Steve Wilson. On music.

Tuesday, December 4, 2012

Rolling Stones - One More Shot ... Old Devils Not Yet Dead, part 2

“One More Shot” is the other new song on the Rolling Stones’ most recent hits collection Grrr!

It appeared approximately one month after the October 11th “release” of the first track leaked from Grrr!, “Doom and Gloom.” You can tell that “Doom and Gloom” was conceived of and labored over as the A-side, so to speak. I reviewed “Doom and Gloom” previously. As you can see, I liked it

But for all its comparative production modesty I’m not so sure I don’t prefer “One More Shot.” As Bryan Ferry (see: Jerry Hall, file under rock irony and heartbreak) sang “throw away lines often ring true.” Despite its constructed ambition “Doom” also exposes some of the chinks in the late Stones’ armor. The politically tinged quality of some of the lyrics sounds forced, even insincere, and lines like “sittin’ in the dirt, feelin’ kinda hurt” sound less remarkable by the day. Okay, I still dig the track - but as a Jagger initiated number it suffers slightly from his merely formal emotional engagement. And where a song like ‘Salt of the Earth’ may have been stubbornly ambivalent, “Doom and Gloom,” for all its energy can also sound facile.

 Basically a Stones pastiche, “One More Shot” by comparison sounds unlabored and direct, but oddly, convincingly desperate. The band, unencumbered by some of “Doom’s” textural ambitions, is just straight up Stones, which is to say originating from, driven by Keith and Charlie.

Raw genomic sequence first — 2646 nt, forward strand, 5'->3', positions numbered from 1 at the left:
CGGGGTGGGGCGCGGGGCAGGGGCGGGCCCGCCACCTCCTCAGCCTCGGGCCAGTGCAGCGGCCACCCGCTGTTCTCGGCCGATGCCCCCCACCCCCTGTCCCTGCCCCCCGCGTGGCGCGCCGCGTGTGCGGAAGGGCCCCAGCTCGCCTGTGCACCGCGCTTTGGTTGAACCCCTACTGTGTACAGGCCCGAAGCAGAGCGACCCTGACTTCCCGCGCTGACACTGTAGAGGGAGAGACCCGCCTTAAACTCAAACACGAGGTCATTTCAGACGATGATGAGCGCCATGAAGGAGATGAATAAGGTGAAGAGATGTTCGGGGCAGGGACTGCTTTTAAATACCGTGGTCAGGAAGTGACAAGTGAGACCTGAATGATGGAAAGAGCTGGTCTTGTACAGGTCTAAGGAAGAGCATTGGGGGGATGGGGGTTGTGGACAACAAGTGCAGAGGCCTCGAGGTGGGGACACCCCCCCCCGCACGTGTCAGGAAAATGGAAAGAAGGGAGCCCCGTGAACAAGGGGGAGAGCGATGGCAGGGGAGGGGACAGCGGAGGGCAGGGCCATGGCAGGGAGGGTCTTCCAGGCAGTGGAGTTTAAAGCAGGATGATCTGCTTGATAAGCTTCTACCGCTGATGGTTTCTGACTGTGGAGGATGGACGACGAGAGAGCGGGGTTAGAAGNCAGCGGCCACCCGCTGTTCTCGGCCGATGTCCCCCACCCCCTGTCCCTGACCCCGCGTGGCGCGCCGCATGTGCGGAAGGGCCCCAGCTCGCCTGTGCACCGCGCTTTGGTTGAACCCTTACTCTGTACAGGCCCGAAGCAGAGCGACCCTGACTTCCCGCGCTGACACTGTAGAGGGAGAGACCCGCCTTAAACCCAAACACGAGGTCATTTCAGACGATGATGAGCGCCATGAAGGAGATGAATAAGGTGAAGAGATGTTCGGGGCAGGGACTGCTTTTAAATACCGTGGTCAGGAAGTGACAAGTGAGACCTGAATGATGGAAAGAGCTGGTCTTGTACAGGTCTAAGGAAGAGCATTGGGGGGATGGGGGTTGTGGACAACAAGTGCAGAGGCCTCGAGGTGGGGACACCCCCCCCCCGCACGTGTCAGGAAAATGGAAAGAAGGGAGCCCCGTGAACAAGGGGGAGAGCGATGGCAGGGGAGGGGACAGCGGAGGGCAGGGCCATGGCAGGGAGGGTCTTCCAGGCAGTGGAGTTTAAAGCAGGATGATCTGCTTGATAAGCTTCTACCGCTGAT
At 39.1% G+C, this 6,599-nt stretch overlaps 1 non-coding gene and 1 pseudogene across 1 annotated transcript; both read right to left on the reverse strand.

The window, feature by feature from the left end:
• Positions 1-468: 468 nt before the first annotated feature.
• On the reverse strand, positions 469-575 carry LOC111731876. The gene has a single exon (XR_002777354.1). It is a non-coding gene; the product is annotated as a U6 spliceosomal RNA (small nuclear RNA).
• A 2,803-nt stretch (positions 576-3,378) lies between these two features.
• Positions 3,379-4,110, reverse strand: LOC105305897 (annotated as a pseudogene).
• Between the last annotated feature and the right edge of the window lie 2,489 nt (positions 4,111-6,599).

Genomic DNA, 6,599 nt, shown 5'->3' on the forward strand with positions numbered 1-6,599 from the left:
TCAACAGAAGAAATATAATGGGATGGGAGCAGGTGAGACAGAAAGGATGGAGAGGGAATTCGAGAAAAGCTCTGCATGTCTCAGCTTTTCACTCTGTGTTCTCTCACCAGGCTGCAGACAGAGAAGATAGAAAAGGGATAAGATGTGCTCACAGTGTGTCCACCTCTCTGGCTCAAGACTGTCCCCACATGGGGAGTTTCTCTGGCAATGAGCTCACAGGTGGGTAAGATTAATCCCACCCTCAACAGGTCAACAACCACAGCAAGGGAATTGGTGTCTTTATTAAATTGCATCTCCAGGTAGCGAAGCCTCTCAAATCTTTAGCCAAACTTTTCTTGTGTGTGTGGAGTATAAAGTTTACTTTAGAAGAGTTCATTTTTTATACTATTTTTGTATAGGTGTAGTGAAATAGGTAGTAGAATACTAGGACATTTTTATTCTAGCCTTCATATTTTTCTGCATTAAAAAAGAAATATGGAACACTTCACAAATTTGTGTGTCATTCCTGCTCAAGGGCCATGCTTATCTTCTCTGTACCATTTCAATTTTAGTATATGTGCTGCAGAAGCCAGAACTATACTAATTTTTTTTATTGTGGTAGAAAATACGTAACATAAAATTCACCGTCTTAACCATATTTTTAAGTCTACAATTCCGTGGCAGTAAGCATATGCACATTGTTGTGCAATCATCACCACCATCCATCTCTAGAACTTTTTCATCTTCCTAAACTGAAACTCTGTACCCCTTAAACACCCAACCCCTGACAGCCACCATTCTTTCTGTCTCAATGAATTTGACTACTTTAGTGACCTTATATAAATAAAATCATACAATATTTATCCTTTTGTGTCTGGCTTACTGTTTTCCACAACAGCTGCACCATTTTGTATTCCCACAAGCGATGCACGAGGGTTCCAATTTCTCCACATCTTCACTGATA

The opening chords, descended from “Street Fighting Man,” grab your attention with strains of memory. Then, Charlie Watts plays that pickup into the downbeat as only he can – light, fleet, and funky fat all at the same time. The songs’ groove is also frankly reminiscent of AC/DC’s “You Rocked Me All Night Long,” which is testimony to the whole circularity of rock ‘n’ roll influence. Where Angus and company hit the ‘one’ with a certain authority, there’s a beautiful, dirty familiarity to the way the Stones ease into the same beat. 

There’s also a dash of ‘Little T & A,” as Keith recycles another of his moves. An observation like this once sent a certain kind of rock critic, one expecting the constant thrill of novelty, into paroxysms of accusation and despair. I’m over it. Rock ‘n’ roll is essentially sex. Novelty is swell, but if you have a move that satisfies repeat the motherfucker. 

One critic observed that “Doom” was Mick’s rock and “Shot” was Keith’s roll. Simplistic, but not altogether wrong. Keith’s rhythm guitar drives ‘Shot,” but with the warp and sway to liberate Charlie’s rock swing, whereas “Doom,” swell as it is, reduces Charlie to timekeeper.